I am an avid defender of our First Amendment right to free speech but when that speech imperils public safety, as it did in Garland Texas this past week at the ‘draw a cartoon of the Prophet Mohammed’ contest, I can’t help but feel that the wiser choice for the Garland ISD (the owners of the venue) and the City of Garland would have been to NOT allow the event to take place.
The school district and the city potentially placed the lives of many of the citizens of Garland at risk for what was, in the end, an insult not just to radical elements in Islam but to the many million Muslims who mean no harm to anyone.
Garland was very fortunate that the only challenge to their nonsensical cartoon contest that night was posed by two amateurs who literally only lasted fifteen seconds when opposed by a single Garland Traffic Enforcement Officer. Had radical Islamic elements sent in their “A” Team of trained jihadi warriors, not only the Curtis Culwell Center but much of the surrounding area may have been devastated by their bombs and bullets.
Yes Free Speech is and always will be an essential element of American life but too often people like Pamela Geller (and the better known Fred Phelps) use it to spread hate against people they personally detest; that IS still free, protected speech but, in my opinion, it is not what was intended by the First Amendment. The question being re-asked today is: ‘Is hate speech also protected by the First Amendment’ and the Supreme Court has already ruled that YES hate speech is also Constitutionally protected speech (see Snyder v. Phelps )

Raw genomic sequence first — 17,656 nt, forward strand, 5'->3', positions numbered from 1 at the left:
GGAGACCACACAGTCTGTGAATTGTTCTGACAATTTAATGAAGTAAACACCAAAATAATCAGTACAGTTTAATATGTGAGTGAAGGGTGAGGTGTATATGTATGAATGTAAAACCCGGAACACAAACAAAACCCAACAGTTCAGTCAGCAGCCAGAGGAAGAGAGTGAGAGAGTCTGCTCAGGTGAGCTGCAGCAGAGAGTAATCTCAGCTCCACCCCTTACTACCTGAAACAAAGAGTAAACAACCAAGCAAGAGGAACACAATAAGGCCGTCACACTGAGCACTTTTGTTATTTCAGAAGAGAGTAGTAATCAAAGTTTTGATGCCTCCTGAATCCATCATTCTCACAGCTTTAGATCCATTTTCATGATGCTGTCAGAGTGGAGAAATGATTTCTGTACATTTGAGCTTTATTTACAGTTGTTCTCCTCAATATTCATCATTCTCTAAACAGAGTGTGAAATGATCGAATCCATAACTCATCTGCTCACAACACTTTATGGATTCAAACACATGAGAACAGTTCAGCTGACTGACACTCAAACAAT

So, when the skinny kid in the schoolyard raises his middle finger in the face of the large, mean-tempered bully he doesn’t have to worry about a Federal Warrant being issued for his arrest, he just has to worry about being well enough to get to school the next day.
Free speech, like everything else in life, has consequences and when you use it, not to present or defend your own ideas but to tear down others you must be prepared to accept the possible consequences (and in this case, retribution of people who are not bound by our rules, laws or culture). Pamela Geller and the other attendees at the Garland Event were standing up for their Constitutional right to “flip off” the bullies in Islam (something most every American wants to do) but I seriously doubt they had thoughtfully considered the possible consequences. Nor did the City of Garland; to them this was possibly a display of patriotism but more likely it was just an opportunity to enjoy some positive media coverage.
I wouldn’t be surprised if the majority of the citizens of Garland did not appreciate the thought that their city, or even their own neighborhood may have been turned into a war zone.
We are, without a doubt, at war with the radical elements of Islam but wars are meant to be fought by trained and equipped soldiers, not the bakers, butchers and retailers in a small American city.